Analysts lowered target prices for 90 percent of Indian stocks in the past two months as the Yes Bank Ltd.’s fiasco, falling crude and now the lockdown to contain the new coronavirus pandemic are expected to drag growth further below its lowest level in 11 years.

  • Target prices were cut for 253 of the 281 stocks tracked by at least 10 analysts, according to Bloomberg data.
  • Of the 28 companies that saw an increase in their price targets, only three offer a double-digit return potential.
  • The underscores the level of pessimism in the market as the Covid-19 pandemic has stalled businesses across the world.

Find out which companies and sectors saw the steepest cuts and the ones who bucked the trend.

6. Wipro’s Profit Takes A Hit

Wipro Ltd.’s quarterly profit declined as the Covid-19 pandemic stalled economic activities worldwide and disrupted trade.

  • Net profit fell 4.5 percent sequentially to Rs 2,345 crore.
  • Revenue rose 1.8 percent to Rs 15,750 crore.
  • Revenue from IT Services declined 1.1 percent to $2,073 million.
  • Wipro did not give a revenue growth forecast for the ongoing quarter, citing uncertainty from the pandemic.

The company expects the next few quarters to be a challenge which will require “tremendous response” on costs.

7. India's Trade Gap Narrows In March

India’s trade deficit narrowed in March from a year earlier as a nationwide lockdown to contain the spread of coronavirus restricted movement of goods.

  • The gap between exports and imports was $9.76 billion last month against $11 billion deficit a year ago, according to data released by the Commerce Ministry.
  • The shortfall was $9.85 billion in February and compares with the median estimate of $7 billion in a Bloomberg survey of 21 economists.
  • Imports fell 28.7 percent from a year ago to $31.2 billion, compared with a 2.5 percent increase in February.
  • Exports declined 34.6 percent to $21.4 billion, against a 2.9 percent rise in the previous month.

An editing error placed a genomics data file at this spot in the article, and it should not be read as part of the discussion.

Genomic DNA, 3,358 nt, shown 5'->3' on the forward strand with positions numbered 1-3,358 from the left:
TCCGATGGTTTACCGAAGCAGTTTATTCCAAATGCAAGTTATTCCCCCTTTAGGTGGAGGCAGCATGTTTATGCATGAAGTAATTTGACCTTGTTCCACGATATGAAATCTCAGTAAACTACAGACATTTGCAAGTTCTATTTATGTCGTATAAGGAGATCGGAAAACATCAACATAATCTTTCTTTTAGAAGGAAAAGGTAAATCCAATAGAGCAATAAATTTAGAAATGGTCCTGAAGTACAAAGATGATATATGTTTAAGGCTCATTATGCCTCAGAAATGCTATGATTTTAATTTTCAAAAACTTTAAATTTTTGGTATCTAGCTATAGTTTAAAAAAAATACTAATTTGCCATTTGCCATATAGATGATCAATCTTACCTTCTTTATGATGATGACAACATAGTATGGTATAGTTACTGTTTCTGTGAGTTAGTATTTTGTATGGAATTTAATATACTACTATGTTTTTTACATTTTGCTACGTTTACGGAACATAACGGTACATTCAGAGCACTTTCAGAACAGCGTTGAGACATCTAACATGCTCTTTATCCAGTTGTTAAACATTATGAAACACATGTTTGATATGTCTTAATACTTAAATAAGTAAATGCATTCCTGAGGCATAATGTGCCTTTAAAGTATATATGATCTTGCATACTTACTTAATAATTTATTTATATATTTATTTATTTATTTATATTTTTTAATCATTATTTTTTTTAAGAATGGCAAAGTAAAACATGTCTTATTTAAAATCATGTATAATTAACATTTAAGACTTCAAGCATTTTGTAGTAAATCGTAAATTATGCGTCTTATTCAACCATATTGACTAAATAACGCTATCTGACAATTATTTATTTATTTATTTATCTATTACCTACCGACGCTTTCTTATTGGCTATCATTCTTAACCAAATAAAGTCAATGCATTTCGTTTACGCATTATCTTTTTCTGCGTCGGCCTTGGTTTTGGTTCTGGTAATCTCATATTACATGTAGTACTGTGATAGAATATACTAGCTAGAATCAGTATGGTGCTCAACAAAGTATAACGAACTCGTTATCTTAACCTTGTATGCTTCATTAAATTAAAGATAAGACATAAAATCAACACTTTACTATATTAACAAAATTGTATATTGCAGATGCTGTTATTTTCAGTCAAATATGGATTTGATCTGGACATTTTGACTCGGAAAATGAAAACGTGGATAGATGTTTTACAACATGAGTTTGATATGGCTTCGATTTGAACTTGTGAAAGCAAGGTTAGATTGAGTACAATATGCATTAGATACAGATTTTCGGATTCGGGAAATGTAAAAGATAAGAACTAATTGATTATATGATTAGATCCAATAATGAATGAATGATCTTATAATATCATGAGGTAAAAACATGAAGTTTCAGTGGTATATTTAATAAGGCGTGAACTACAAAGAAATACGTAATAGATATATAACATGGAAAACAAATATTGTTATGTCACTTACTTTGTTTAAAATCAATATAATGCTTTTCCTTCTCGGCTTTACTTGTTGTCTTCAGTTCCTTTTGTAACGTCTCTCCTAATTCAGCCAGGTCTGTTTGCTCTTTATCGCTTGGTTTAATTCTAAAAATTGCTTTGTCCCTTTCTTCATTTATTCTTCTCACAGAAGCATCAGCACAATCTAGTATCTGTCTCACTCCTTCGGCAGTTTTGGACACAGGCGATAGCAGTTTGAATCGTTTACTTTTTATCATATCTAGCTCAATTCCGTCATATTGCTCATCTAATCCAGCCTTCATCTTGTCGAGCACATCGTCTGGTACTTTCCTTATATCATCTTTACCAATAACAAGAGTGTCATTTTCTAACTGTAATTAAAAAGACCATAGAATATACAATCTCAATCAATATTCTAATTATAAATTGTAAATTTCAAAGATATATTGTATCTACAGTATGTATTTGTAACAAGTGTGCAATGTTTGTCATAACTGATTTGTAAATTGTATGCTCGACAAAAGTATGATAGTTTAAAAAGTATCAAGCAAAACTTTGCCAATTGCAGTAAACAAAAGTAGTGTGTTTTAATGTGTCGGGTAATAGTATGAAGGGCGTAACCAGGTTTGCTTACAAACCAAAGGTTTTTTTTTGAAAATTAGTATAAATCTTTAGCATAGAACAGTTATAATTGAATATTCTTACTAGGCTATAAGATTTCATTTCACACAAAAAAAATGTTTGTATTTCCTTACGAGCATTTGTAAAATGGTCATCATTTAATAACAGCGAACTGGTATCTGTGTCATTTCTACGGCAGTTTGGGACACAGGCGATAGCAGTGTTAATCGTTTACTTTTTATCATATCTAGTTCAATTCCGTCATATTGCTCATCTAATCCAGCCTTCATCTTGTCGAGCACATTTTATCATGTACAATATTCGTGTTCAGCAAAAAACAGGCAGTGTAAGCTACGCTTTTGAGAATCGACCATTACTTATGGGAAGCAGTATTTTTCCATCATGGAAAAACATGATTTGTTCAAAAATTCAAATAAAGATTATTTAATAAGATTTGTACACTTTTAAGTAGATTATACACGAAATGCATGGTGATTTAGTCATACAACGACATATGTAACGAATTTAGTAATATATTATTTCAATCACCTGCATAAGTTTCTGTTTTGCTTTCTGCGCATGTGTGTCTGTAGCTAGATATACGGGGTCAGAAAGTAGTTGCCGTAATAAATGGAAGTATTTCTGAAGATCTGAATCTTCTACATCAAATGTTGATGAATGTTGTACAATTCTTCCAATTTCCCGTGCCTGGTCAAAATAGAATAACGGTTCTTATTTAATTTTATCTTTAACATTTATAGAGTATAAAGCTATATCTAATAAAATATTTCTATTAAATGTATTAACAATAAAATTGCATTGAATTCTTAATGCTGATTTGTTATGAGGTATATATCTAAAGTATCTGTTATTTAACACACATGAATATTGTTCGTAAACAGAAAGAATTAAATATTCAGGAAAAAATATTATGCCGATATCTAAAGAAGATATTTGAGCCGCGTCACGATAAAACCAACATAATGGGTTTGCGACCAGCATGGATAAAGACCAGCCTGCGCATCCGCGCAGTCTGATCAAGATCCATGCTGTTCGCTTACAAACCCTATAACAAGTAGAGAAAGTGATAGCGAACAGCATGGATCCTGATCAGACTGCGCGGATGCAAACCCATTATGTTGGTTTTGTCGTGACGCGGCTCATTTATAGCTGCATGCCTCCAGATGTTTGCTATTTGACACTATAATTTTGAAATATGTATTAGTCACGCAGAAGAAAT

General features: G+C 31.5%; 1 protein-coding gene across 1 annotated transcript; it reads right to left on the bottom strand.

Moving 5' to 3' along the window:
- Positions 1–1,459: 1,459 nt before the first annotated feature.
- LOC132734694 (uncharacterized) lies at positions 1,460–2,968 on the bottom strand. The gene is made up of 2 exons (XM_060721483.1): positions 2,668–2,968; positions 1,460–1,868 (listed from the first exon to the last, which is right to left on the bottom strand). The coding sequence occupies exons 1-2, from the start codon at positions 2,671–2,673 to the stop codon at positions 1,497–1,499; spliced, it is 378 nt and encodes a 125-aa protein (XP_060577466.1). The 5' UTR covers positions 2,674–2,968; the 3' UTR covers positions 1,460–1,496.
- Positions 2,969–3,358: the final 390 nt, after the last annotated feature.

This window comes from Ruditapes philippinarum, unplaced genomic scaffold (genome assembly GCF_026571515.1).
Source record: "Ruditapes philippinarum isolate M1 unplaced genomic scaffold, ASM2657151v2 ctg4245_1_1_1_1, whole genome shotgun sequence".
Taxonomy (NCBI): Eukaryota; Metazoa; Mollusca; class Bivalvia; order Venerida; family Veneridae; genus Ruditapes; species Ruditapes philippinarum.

The World Trade Organization predicts a deep collapse of trade flows due to the pandemic.

Also read: WPI: Wholesale Price Inflation Falls To 1% In March

8. Lockdown Impact: Microlenders Stare At Cash Shortfall

Microlenders are facing cash shortages as loan collections have stopped for several weeks amid the lockdown to contain the Covid-19 pandemic, according to ICRA Ltd.

  • The cash shortfall for 29 microfinance institutions, accounting for 70 percent of the industry’s loan portfolio, collectively stands at about Rs 2,600 crore in the absence of any external funding support by way of equity, additional debt or extension of moratorium, the ratings agency said on Wednesday.
  • These lenders have Rs 8,000 crore worth of repayment obligations and operational expenditure in the first quarter ending June, compared with on-balance liquidity buffer of around Rs 5,400 crore.
  • Microlenders had cash or liquid investments of around 10 percent of their assets under management as on March 31.

If the microfinance companies get moratorium from the banks and non-bank lenders, the liquidity cover will be comfortable for April.

Related Coverage

9. How Long Can India Inc. Hold Its Breath?

As the economic consequences from the continued lockdown are beginning to stare at us, Renuka Sane and Anjali Sharma ask how many days of liquidity cover is there, in the large non-financial firms, to be able to meet a certain threshold of minimum expenses in the absence of any revenue?

  • Firms will find it increasingly difficult to sustain even the minimal operations required to keep themselves alive.
  • Even when a firm is not operating, it needs to undertake some expenses. It needs to pay its staff, at least those that it has not yet laid off, it needs to pay interest costs on debt, rentals, utility costs, insurance premiums and auditor fees among others.
  • In normal times, a firm earns revenue from the sale of goods and services. It has receivables, or it borrows working capital from banks. In a lockdown, these sources of capital are expected to dry.

A quarter of India Inc. can’t handle a full month of zero revenue, according to the analysis.

10. After Virus, Credit Contagion?

India has chosen an odd combination of strategies in its fight against the coronavirus: a harsh lockdown on economic activity and a meager fiscal response to the loss of jobs and incomes, writes Andy Mukherjee.

  • What’s making this more painful is a denial of the role of finance in both containing the fallout of the outbreak and in supporting the recovery later.
  • Allowing a credit contagion to take hold is a serious error, especially as India’s under-capitalized lenders were swamped by corporate defaults even before Covid-19 struck.
  • As both retail and institutional loans go sour at a rapid pace, the financial sector will amplify the shock of virus-related shutdowns and hobble the return to anything resembling normalcy.

Instead, Team Modi should figure out a fiscal strategy, and then let the Reserve Bank of India step in to support it.